Starting June 1, 2021, the Philadelphia Office of Worker Protections will begin enforcement of predictability pay as part of the Philadelphia Fair Week Work Ordinance.
Articles About Pennsylvania Labor And Employment Law.
For years, Philadelphia has maintained ordinances substantially restricting employers’ use of criminal record and credit histories in employment screening.1 These regulations are in addition to, not in lieu of, the federal Fair Credit Reporting Act (FCRA) restrictions applicable nationwide and Pennsylvania’s state-wide Criminal History Record Information Act (CHRIA). The
THE U.S. DISTRICT COURT FOR THE EASTERN DISTRICT OF PENNSYLVANIA HAS ALLOWED A GROUP OF PLAINTIFFS TO PROCEED WITH A LAWSUIT ALLEGING THEY WERE WRONGFULLY TERMINATED FOR COMPLAINING THAT THEIR EMPLOYER VIOLATED STATE AND LOCAL COVID-19 ORDERS
A federal court in Pennsylvania held that a medical marijuana user’s claims for disability discrimination and retaliation were sufficiently alleged to survive the employer’s motion to dismiss. Hudnell v. Jefferson University Hospitals, Inc., Civil Action No. 20-01621 (E.D. Pa. Jan. 7, 2021).
The employer terminated the employee’s employment after she
On December 8, 2020, Pittsburgh’s City Council unanimously passed a Temporary COVID-19 Paid Sick Leave Ordinance, which Mayor Peduto signed on December 9, 2020. The Ordinance, which took effect immediately, requires employers with 50 or more total employees to provide up to 80 hours of paid “COVID-19 Sick Time”
On December 9, 2020, Pittsburgh Mayor Peduto signed a new ordinance granting COVID-19 Sick Time to certain employees working within the City.
Interaction with Pittsburgh Paid Sick Days Act
This ordinance supplements the Pittsburgh Paid Sick Days Act (“PSDA”), which took effect earlier this year in March. The ordinance also
In Harrisburg Area Community College v. Pennsylvania Human Relations Commission, No. 654 C.D. 2019, (October 29, 2020), the Commonwealth Court of Pennsylvania recently examined the interaction between Pennsylvania’s Medical Marijuana Act (MMA) and the Pennsylvania Human Relations Act (PHRA). Specifically, the court addressed whether the PHRA’s prohibition against disability discrimination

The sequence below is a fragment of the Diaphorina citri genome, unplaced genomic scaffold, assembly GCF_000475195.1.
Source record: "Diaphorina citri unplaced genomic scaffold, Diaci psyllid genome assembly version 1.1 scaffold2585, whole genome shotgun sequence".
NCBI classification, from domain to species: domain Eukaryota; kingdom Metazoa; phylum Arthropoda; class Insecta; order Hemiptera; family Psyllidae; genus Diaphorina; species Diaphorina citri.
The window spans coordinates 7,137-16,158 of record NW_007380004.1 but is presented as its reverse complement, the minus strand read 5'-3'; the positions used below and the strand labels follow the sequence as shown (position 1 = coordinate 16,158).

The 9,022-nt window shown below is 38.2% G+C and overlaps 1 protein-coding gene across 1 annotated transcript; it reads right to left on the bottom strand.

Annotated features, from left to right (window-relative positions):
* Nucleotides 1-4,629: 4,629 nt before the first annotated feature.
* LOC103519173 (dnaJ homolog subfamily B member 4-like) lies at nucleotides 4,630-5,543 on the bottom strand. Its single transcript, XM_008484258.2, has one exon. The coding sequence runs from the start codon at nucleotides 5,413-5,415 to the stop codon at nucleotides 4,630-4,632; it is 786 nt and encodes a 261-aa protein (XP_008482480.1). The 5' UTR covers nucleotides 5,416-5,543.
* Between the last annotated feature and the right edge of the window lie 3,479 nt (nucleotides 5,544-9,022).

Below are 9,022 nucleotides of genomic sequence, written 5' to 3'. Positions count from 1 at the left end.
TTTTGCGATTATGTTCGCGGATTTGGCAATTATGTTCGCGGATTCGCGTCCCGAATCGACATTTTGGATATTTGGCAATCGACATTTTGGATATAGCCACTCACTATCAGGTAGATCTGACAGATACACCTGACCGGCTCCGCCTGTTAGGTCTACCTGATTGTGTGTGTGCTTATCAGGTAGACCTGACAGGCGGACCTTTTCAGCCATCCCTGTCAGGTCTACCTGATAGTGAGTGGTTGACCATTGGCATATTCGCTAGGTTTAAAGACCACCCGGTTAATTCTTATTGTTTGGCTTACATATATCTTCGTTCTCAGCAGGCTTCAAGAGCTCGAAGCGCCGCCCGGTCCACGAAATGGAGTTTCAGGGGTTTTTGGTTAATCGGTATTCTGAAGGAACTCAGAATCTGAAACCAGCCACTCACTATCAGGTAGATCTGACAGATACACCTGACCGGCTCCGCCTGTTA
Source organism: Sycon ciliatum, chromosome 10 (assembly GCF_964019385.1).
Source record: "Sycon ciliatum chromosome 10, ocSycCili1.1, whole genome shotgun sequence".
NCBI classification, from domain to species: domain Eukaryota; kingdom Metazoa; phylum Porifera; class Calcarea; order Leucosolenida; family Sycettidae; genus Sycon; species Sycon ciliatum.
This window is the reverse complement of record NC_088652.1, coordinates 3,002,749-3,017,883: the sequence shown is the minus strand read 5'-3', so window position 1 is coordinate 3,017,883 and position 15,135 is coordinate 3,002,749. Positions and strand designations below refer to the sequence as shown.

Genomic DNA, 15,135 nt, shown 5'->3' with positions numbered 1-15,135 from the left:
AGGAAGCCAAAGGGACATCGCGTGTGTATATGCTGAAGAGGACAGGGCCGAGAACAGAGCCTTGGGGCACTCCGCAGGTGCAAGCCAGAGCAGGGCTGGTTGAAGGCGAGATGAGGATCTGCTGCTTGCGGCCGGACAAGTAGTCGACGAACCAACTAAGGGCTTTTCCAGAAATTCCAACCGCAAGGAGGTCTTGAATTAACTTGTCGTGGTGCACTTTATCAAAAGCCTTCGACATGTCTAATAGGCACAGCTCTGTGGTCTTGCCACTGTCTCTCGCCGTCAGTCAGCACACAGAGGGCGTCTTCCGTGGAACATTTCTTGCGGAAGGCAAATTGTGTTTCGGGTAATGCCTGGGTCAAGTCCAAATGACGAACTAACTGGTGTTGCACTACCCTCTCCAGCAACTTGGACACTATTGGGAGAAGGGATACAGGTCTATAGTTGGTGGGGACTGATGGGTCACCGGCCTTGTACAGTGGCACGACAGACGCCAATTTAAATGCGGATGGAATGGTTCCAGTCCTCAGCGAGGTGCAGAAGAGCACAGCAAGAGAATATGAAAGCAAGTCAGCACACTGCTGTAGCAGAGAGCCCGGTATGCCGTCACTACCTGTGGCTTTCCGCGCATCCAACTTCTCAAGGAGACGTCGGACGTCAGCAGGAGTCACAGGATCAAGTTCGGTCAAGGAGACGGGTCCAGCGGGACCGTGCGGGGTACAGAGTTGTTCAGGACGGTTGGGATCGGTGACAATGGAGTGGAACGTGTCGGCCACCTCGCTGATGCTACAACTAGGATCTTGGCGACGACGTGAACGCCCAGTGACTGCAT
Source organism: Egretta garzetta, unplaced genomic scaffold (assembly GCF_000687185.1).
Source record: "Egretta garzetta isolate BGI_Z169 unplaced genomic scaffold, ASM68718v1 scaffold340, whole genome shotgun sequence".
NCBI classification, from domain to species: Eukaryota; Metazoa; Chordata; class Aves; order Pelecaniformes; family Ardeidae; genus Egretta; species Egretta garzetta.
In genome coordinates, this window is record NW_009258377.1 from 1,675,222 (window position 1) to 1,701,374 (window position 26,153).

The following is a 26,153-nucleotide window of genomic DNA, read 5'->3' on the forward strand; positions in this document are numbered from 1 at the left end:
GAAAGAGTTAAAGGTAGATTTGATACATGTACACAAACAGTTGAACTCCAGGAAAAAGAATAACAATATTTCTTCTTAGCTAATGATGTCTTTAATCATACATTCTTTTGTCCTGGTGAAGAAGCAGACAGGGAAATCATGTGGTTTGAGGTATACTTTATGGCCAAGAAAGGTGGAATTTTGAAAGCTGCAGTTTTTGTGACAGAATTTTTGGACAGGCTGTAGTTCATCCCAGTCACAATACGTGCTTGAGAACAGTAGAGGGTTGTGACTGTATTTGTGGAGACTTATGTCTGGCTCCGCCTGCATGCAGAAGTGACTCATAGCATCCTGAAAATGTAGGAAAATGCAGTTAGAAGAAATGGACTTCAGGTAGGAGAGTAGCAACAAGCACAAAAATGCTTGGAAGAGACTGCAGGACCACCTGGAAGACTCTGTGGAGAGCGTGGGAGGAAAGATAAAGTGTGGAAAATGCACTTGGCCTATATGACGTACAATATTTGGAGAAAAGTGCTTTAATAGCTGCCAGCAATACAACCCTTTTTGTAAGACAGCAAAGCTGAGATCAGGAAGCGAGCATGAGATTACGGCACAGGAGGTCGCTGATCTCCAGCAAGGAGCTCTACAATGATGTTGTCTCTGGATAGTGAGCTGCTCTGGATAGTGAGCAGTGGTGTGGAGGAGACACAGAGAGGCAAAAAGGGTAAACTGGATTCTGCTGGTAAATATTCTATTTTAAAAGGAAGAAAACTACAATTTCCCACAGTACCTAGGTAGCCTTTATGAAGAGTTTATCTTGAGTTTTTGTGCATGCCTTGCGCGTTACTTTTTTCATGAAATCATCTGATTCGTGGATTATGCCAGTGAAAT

A Pennsylvania Appeals Court affirmed an order granting unemployment benefits to a medical marijuana user who was terminated by his employer for a positive drug test. The Pittsburgh Water and Sewer Auth. v. Unemployment Comp. Bd. of Review, Case No. 228 C.D. 2020 (Commw. Ct. Pa. Nov. 18, 2020).
Citing a resurgence of COVID-19 cases in Pennsylvania with significantly higher daily case counts than in the spring and rising hospitalizations, Commonwealth Secretary of Health Dr.
In October 2020, both Allegheny County, Pennsylvania and the City of Pittsburgh passed Creating a Respectful and Open Workplace for Natural Hair (CROWN) Acts, which prohibit discrimination based on hairstyle and “protective and cultural hair textures and hairstyles” (i.e., those that are commonly associated with certain groups that are
On September 25, 2020, the U.S. District Court for the Eastern District of Pennsylvania became the first federal court in the Third Circuit to rule that Pennsylvania’s Medical Marijuana Act (MMA) allows an employee to bring a private lawsuit against his or her employer for taking an adverse employment action
The Pennsylvania Department of Labor and Industry’s (DLI) amendments to the regulations that exempt executive, administrative, and professional (so-called “white collar”) salaried workers from overtime requirements under the Pennsylvania Minimum Wage Act of 1968 (PMWA) went into effect on October 3, 2020. The amended regulations were originally approved on January
Philadelphia workers who are not covered by federal sick leave laws, such as the Families First Coronavirus Response Act (FFCRA), are entitled to paid sick leave benefits under the new public health emergency leave bill (amending Chapter 9-4100 of the Philadelphia Code) signed by Mayor Jim Kenney. The new leave
This past weekend, Governor Tom Wolf’s new legislation went into effect, expanding Pennsylvania’s Minimum Wage Act (MWA) regulating overtime pay. The legislation increases the minimum salary an employee can earn and still be eligible for overtime.
The Pennsylvania Department of Labor and Industry (DLI) published its final rule to substantially increase the salary threshold for qualifying as an exempt Executive, Administrative and Professional (EAP) employee under the Pennsylvania Minimum Wage Act (PMWA). The regulation increases the EAP salary threshold under Pennsylvania law to: